The surprising or unorthodox nature of former U.S. president Donald Trump’s foreign policy is not a controversial fact. His opposition to the liberal international order and particularly the multilateral agreements, his unprecedented and unconventional decisions on several issues, and his unusual rhetoric toward U.S. allies and adversaries are indicators of this unorthodoxy. Since there are numerous examples of such behaviors, we can reasonably think of them not as a few exceptions, but as an approach. Trump’s approach to foreign policy is particularly in sharp contrast with that of his immediate predecessor, Barack Obama.
Attempting to answer the question as to why Trump’s foreign policy approach is so different from those of all post-WWII U.S. presidents in general, and Obama in particular, we hypothesized that cognitions, and more precisely, cognitive complexity is an important factor. Since the external and internal structural factors during the transition from Obama’s to Trump’s administrations are largely the same, we probably have to explore the individual-level factors, and cognitions play an important role in how individuals such as U.S. presidents make high-level decisions. Cognitions, actually, relate to how individuals perceive their environment and their options at hand. In fact, because the human mind cannot process all the information it gets, it has to simplify the reality through cognitive components such as beliefs, schemas, and images.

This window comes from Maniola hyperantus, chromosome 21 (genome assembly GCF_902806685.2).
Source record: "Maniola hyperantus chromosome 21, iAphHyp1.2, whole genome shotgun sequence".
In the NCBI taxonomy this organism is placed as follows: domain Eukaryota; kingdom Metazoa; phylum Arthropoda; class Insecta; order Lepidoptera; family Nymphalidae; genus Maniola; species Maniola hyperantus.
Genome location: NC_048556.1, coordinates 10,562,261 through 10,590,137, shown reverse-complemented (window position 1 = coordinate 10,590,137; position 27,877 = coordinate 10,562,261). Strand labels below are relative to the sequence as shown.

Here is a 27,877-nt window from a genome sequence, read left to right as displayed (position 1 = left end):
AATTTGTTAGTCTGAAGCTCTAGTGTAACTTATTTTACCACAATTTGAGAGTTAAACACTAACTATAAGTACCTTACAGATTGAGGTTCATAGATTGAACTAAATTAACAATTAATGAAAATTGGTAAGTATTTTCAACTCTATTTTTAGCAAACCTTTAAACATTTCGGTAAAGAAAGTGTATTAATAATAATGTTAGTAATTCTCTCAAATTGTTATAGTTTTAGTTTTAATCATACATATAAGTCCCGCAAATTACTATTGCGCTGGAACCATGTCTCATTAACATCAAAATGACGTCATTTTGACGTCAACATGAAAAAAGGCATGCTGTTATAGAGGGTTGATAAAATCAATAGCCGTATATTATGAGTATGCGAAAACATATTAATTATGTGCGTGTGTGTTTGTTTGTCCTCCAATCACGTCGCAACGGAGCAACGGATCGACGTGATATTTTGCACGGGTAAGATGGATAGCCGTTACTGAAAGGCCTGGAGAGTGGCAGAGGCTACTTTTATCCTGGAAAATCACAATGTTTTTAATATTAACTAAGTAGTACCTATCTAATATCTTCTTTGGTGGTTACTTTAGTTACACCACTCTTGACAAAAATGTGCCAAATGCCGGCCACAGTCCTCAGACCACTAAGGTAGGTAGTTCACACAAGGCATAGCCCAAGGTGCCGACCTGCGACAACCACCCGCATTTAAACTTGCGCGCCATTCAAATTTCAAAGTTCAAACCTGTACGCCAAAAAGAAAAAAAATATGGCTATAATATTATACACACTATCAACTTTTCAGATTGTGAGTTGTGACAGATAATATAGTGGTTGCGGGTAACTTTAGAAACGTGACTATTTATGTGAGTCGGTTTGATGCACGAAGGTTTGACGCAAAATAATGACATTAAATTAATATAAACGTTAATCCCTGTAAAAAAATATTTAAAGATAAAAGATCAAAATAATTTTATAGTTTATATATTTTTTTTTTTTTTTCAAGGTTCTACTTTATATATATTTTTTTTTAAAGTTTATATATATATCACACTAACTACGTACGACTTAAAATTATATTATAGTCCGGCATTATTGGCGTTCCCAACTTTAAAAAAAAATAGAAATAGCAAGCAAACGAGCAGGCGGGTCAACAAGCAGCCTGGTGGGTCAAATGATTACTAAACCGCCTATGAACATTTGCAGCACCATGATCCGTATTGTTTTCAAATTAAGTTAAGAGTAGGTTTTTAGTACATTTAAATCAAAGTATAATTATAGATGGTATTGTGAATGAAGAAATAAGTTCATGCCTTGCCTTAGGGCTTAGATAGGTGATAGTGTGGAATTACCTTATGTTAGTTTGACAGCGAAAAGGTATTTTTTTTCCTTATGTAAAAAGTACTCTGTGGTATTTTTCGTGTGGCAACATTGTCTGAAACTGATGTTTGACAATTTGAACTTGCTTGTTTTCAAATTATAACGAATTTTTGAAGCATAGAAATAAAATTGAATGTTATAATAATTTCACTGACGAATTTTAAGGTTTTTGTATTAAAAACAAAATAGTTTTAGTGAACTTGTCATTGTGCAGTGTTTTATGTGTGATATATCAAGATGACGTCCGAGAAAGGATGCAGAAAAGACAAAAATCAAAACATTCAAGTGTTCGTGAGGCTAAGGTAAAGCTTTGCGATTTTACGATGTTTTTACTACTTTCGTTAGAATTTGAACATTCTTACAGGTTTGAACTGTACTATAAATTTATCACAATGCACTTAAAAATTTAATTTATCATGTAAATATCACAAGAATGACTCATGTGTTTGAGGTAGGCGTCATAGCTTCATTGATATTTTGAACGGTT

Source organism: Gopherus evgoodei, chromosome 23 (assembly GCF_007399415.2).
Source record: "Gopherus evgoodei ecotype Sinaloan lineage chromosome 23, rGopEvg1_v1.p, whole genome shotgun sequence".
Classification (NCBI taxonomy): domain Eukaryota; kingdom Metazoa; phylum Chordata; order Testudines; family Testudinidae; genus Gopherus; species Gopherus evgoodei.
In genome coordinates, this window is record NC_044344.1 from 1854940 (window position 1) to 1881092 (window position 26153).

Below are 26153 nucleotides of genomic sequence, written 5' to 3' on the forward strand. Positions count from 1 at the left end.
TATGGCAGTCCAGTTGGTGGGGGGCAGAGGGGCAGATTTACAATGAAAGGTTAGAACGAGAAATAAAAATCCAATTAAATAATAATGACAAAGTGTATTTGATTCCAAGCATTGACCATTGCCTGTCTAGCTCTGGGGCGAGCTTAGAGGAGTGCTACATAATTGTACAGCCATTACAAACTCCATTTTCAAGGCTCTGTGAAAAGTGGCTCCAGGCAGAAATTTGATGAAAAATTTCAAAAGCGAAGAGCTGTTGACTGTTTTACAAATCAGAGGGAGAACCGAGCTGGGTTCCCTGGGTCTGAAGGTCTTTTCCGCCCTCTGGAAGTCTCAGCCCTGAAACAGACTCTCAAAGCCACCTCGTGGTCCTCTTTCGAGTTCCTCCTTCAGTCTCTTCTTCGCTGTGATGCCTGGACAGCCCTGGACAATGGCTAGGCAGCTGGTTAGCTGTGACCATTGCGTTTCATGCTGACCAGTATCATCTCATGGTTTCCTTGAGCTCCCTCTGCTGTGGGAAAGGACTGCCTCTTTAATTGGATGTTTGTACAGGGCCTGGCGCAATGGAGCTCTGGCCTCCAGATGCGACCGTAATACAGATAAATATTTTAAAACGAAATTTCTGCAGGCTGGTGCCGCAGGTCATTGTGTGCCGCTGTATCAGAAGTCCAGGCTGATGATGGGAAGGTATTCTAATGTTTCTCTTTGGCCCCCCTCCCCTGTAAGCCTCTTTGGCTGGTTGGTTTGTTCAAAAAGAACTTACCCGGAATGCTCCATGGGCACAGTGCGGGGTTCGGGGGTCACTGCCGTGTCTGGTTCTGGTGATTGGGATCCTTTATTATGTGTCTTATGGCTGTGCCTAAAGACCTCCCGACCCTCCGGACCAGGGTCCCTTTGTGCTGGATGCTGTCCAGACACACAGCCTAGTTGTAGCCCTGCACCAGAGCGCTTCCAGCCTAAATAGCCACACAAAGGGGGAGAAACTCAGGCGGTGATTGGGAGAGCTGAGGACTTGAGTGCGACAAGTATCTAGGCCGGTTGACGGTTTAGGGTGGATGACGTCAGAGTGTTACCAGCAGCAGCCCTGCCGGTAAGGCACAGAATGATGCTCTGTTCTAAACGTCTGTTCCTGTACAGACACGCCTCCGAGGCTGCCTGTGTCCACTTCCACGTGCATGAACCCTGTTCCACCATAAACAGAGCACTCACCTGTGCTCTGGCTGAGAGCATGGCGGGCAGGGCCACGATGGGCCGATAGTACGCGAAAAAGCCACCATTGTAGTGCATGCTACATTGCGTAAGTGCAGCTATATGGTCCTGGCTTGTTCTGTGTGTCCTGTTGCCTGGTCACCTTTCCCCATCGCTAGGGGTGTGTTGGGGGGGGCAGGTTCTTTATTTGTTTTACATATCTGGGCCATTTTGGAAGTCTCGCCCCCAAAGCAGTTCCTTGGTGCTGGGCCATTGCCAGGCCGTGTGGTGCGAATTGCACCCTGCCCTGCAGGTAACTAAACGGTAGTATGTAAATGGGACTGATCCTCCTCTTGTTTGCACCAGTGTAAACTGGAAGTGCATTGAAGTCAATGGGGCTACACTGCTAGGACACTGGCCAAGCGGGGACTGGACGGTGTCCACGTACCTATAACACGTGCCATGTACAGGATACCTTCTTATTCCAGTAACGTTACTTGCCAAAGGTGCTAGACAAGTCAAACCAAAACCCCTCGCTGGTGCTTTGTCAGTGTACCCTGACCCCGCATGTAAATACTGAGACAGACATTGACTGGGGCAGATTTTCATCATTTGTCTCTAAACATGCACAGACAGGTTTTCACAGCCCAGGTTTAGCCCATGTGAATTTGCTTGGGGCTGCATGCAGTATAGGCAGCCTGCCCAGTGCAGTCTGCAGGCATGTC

As we aimed to explain Trump’s overall approach to foreign policy and not a few specific decisions, studying the structure of the cognitions was considered to be more fruitful. According to the researchers, political leaders with a low level of cognitive complexity do not seek multiple perspectives on the situation and policy options and do not search for broader information but do rely on simplistic analogies and stereotypical images of their opponents. These characteristics lead to their decisiveness as well.
Measuring the cognitions of political leaders is usually done using the “at-a-distance” method, that is, by content analysis of leaders’ verbal statements. Two main at-a-distance methods for measuring cognitive complexity are frequently used, but according to the published results of the studies, both of them have produced relatively dissatisfying results. Thus, we decided to use the well-known Flesch-Kincaid readability score in order to measure the complexity of texts as an indicator of the complexity of their author’s thoughts. We collected the transcripts of all post-WWII U.S. presidential news conferences held in the president’s first year in office because their spontaneous nature could better reveal how these U.S. presidents really thought.